The Tax Justice Network has published new research into banks’ and Big 4 accounting firms’ global geographical reach and presence. Using data from our Financial Secrecy Index (FSI) project, the research (of which I’m a co-author) finds a positive correlation between the number of banks and the Big 4 firms of accountants in a jurisdiction, on the one hand, and the jurisdiction’s degree of secrecy, on the other.
The research suggests that banks and Big 4 firms are likely to shift activity to locations with a high level of financial secrecy because profitable business opportunities increase in conditions of secrecy. Such patterns of behaviour mean that they are likely to facilitate the handling of illicit financial flows and/or fail to meet the required standards of behaviour expected by law or codes of ethics. In addition, it is argued, a high number of banks and Big 4 firms per capita in a jurisdiction results in them having a disproportionate political influence, which can lead to an increase in the financial secrecy offered by such places through law and regulations.
The research provides statistical and case study analysis, based on the FSI. Part one of the paper gives plenty of examples of questionable activity, such as major banks allowing different politically exposed persons (PEPs) to enrich themselves at cost to their people, and to hide their ill-gotten gains; Big 4 firms developing abusive tax avoidance schemes for their clients; banks facilitating cases of tax evasion among wealthy people; Big 4 firms giving their seal of approval to questionable annual accounts by auditing them with little scrutiny; banks engaging in regulatory non-compliance by opening bank accounts without properly applying AML rules; and banks and Big 4 firms investing considerable resources to influence policy makers to shape laws and regulations in their interests.
Part two of the paper presents statistical evidence comparing data from 71 jurisdictions included in the 2011 FSI and data from the G20 countries. Within all 71 jurisdictions analysed for the FSI, the highest numbers of banks and Big 4 firms per 1,000 inhabitants are found in notorious secrecy jurisdictions or tax havens.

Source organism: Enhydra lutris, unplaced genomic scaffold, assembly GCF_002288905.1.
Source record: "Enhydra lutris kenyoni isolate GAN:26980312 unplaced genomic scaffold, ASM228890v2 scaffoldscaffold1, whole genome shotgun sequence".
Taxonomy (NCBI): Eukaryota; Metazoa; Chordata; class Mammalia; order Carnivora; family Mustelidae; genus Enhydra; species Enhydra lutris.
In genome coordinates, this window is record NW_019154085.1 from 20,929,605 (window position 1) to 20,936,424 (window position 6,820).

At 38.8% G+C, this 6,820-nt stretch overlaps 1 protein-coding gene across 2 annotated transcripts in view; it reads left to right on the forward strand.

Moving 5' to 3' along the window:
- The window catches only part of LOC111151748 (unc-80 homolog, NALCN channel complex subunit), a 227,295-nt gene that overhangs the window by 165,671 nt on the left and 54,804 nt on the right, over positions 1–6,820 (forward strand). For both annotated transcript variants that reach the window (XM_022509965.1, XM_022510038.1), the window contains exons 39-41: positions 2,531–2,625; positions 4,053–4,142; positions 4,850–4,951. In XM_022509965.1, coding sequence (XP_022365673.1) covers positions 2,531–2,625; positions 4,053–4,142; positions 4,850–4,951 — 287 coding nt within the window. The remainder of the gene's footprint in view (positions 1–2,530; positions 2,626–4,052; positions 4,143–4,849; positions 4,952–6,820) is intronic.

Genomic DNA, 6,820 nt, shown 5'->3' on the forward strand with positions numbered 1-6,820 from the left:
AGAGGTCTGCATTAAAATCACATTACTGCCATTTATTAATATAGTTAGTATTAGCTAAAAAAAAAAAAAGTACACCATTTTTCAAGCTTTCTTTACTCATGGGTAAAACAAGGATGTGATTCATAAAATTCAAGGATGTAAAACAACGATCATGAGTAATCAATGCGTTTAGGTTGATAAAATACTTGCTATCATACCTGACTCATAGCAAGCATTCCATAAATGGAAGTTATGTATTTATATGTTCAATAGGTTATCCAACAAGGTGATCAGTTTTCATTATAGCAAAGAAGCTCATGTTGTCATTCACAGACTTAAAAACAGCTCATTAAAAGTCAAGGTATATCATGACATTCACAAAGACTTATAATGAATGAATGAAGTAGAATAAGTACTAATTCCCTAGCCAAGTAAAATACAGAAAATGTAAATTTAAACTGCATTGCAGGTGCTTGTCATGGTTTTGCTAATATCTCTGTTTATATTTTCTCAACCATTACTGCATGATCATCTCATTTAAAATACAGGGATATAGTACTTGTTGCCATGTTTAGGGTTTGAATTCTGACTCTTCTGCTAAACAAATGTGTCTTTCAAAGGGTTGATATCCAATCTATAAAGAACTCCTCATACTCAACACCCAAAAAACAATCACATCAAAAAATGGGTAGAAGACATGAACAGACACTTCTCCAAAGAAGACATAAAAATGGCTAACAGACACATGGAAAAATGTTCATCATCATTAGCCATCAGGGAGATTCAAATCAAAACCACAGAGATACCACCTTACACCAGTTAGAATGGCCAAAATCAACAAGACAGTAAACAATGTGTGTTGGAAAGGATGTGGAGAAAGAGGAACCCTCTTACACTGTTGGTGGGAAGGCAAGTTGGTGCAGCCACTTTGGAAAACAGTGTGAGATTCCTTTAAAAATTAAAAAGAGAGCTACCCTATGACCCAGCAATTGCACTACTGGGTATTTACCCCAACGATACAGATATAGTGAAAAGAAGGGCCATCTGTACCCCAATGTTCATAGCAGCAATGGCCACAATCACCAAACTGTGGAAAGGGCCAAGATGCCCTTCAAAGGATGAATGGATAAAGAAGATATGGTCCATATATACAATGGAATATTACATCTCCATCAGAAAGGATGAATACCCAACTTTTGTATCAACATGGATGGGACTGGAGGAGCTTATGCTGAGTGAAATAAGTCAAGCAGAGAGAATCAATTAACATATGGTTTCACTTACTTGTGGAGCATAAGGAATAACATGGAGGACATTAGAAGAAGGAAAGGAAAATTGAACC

The graphs illustrate that there is a substantially higher number of Big 4 offices and banks per head among the top 20 FSI-jurisdictions than there is in G20 countries, exceptionally in excess of their domestic banking and accounting needs.
While this observation provides a first indication for a correlation between the number of banks/Big 4 and the level of secrecy of a jurisdiction, this correlation is further corroborated by comparing the secrecy score given by the FSI to a jurisdiction on the one hand, and the number of banks and Big 4 on the other. The following graphs show that the 20 jurisdictions with the highest numbers of banks and Big 4 offices per head are those with the highest secrecy scores as measured by the FSI 2011.
This research lets us conclude that working in conditions of secrecy has become an inherent part of the work of bankers and accountants. It suggests that this has led to a culture of creative non-compliance with laws and regulations, which is likely to increase the potential for, and volume of, crime. At the same time, banks’ and Big 4 firms’ lobbying for laws and regulations that reduce transparency is likely to have resulted in further opacity in the world’s financial system.